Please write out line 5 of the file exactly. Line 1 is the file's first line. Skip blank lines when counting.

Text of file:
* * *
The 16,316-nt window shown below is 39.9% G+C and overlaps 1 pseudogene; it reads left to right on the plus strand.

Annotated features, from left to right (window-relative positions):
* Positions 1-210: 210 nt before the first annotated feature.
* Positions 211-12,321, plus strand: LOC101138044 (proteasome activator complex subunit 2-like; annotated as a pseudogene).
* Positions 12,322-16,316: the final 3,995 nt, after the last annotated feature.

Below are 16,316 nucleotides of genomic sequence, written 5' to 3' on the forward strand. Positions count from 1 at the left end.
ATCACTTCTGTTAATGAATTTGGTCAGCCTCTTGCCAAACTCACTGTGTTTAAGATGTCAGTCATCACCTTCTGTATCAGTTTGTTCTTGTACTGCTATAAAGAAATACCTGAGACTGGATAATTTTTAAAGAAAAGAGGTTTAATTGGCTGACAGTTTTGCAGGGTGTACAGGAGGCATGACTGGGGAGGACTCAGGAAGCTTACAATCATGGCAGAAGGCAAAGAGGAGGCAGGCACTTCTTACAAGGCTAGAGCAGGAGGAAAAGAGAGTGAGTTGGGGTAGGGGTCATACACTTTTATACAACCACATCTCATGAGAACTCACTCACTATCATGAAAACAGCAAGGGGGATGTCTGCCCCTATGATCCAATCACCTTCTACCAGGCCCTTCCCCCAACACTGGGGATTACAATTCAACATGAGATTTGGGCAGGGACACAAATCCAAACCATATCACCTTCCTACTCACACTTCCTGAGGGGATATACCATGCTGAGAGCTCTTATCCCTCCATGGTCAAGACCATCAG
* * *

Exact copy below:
* Positions 12,322-16,316: the final 3,995 nt, after the last annotated feature.